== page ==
Results 1-10of 24 Reviews
Rotherham, United Kingdom
August 8, 2012
From journal Musuems and Galleries
Grimsby, England, United Kingdom
July 22, 2012
From journal London Pt. 1
Milton Keynes, United Kingdom
May 26, 2011
From journal London Museums Big & Small
London, United Kingdom
September 15, 2010
July 10, 2009
From journal Musings on London's Museums
Ayr, Scotland, United Kingdom
December 24, 2008
From journal Three Days Spent Investigating London
Dartmouth, Nova Scotia
November 8, 2008
From journal The London Bucket
New Delhi, India
August 13, 2006
The Victoria and Albert is just over 150 years old--it was established in 1852 as the South Kensington Museum (it was given its present name in 1899). Originally housing a collection of art and science exhibits, the museum shifted its focus to the arts in 1913, and since then has been one of the world’s most respected art collections.
Being short of time, we couldn’t see each of the 145 galleries in the 11-acre museum. But among the most awesome exhibits we saw were:
1. The Raphael Cartoons, preliminary `sketches’ of Biblical scenes, by Raphael. Each was between 40 and 50 square feet in area, and all served as the bases for Flemish tapestries.2. The English Galleries, crowded with amazingly well-preserved and interesting items from medieval England. There are embroidered jackets; the wedding attire of James II; lace collars, gloves and bedspreads- and a section dedicated to the exquisite embroideries of a certain 17th century maiden called Martha Edlin, whose major work was executed when she was about 12 years old!Also part of these galleries are musical instruments and pieces of intricately carved furniture, such as the Great Bed of Ware, first mentioned in the 15th century as being at an inn in Ware (Hertfordshire). Shakespeare refers to the bed in Twelfth Night.3. The Chinese Gallery, bursting with paintings, imperial robes, jade ornaments and utensils, and splendid porcelain, including a curvy Ming vase that you can touch. Another highlight of the gallery is a stunning imperial throne made of finely carved, lacquered wood. Lovely!4. The Japanese Gallery, which, although it’s dominated by samurai swords and costumes, has some beautiful porcelain and woodwork (there’s a foot-long tiger carved from wood, its stripes lightly polished while the rest of its body had a matte finish. Exquisite.) Best of all were the netsuke, tiny and perfect carvings of birds, animals, and so on, that were used as counterbalances for items slung on a cord and looped through the obi of a kimono.5. The two Cast Courts, massive glass-covered pavilions that contain plaster casts of the best classical European sculpture. Among the casts are Michelangelo’s David; an Irish cross; the pulpit of Pisa Cathedral; Trajan’s Column; and various friezes and statues.The Cast Courts are about 150 years old- David, in fact, was gifted to Queen Victoria in 1856. The gallery between the two Cast Courts contains religious works, enameled reliquaries, carved ivory crucifixes, diptychs, and triptychs. Among the latter, a 9th-century Carolingian triptych is particularly lovely.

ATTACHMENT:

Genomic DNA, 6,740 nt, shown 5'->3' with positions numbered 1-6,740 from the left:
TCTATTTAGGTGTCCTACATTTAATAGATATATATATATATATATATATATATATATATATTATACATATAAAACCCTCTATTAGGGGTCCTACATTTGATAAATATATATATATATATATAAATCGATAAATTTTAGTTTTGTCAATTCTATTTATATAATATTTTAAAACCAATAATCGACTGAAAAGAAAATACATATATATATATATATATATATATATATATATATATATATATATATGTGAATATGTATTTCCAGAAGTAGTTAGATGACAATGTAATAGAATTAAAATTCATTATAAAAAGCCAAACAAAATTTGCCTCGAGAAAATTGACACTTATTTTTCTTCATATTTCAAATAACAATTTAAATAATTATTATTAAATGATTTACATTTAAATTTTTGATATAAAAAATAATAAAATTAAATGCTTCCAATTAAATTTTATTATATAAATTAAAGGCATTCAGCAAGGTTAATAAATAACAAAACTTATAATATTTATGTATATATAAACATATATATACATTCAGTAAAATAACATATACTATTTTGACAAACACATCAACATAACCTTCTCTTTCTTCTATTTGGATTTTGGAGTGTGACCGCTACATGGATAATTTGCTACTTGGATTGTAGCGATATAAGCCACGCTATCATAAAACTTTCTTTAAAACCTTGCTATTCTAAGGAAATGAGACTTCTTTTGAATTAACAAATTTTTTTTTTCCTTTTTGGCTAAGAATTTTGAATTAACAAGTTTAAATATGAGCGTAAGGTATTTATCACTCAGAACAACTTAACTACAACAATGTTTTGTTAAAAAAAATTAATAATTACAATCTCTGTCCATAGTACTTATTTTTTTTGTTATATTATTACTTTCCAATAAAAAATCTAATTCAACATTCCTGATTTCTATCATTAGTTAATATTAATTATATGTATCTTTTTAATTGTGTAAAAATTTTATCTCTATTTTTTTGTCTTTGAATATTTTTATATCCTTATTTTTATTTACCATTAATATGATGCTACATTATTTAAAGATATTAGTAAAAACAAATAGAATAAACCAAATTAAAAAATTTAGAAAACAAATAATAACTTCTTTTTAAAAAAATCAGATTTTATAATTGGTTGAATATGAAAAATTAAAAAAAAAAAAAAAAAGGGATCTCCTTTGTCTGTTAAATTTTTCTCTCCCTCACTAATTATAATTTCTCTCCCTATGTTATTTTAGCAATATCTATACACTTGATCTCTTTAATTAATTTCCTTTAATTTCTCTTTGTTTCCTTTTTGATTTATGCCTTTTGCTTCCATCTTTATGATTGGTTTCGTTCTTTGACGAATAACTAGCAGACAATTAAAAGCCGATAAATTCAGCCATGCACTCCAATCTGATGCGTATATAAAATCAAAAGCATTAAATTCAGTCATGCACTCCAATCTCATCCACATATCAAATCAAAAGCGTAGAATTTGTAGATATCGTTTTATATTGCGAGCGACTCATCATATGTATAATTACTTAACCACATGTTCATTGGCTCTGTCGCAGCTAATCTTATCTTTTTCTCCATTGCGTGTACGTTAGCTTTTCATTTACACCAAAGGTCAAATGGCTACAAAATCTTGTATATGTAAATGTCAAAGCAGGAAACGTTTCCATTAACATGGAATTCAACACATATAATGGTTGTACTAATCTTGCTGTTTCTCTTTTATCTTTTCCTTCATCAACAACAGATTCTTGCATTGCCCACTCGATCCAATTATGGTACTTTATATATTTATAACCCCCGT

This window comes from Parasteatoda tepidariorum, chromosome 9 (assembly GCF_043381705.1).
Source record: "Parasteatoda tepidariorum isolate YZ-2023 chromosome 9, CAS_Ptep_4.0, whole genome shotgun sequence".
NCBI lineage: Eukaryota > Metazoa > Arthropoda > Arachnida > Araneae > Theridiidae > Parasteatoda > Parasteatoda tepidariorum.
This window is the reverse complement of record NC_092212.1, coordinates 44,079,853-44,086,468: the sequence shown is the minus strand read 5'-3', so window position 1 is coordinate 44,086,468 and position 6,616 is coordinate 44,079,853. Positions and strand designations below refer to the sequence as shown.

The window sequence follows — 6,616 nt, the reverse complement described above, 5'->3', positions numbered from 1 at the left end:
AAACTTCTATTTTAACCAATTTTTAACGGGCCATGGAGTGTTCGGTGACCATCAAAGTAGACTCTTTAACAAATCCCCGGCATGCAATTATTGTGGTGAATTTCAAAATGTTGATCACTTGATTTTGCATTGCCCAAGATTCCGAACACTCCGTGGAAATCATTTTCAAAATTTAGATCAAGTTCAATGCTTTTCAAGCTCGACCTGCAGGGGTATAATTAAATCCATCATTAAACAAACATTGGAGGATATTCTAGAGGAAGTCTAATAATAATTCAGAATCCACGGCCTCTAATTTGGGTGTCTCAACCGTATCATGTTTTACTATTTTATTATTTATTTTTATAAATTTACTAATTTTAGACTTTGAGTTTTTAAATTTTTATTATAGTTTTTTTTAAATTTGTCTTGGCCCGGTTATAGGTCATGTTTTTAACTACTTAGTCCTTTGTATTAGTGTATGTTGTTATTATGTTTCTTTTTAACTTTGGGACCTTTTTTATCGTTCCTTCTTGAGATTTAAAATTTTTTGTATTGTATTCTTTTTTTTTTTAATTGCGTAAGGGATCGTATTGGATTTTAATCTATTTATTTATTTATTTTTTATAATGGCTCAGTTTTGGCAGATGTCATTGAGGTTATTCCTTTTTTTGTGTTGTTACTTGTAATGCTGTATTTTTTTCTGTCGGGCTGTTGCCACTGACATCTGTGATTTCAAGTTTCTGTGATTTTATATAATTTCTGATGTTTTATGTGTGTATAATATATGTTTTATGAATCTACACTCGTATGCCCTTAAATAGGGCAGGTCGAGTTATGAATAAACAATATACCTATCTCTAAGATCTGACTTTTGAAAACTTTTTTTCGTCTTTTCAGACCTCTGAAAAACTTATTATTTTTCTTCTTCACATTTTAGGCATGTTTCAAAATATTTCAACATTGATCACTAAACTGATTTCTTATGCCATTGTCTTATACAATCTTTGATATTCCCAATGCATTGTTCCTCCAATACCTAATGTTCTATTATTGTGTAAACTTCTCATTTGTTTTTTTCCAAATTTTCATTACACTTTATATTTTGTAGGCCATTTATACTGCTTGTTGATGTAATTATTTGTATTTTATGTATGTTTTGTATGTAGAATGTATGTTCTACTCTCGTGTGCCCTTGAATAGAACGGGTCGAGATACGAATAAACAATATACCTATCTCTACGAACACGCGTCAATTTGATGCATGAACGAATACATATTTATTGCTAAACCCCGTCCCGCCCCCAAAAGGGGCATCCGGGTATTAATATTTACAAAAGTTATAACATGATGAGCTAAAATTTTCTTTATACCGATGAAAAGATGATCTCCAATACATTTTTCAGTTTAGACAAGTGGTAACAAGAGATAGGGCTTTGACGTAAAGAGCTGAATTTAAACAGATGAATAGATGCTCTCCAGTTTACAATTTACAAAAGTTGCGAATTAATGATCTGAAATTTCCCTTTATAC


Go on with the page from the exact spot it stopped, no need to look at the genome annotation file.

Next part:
My verdict: a museum that’s hard to beat. If you like arts and crafts, do visit.The V&A’s open from 10 till 5.45 daily, and till 10 on Wednesday and the last Friday of the month except in December. Entry is free. There’s a café, a shop, and free daily tours and talks. Check at the entrance of the museum for details on tours.
From journal London Revisited: Something Old, Something New
by Owen Lipsett
New York, New York
August 21, 2005
A large museum more in the mold of a spacious art gallery than the British Museum (its closest intellectual counterpart), it's somewhere you can rush through in a couple of hours, or take a day to appreciate in depth. Alternatively, you can focus on particular exhibitions of interest to you, although whatever you do, don't miss the impressive collection of South Asian art, authoritative British Galleries, or the unique collection of casts of famous sculptures that deserves to be a museum unto itself. (Actually, since it has two viewing levels so that you can see them from the ground and above, it practically is!)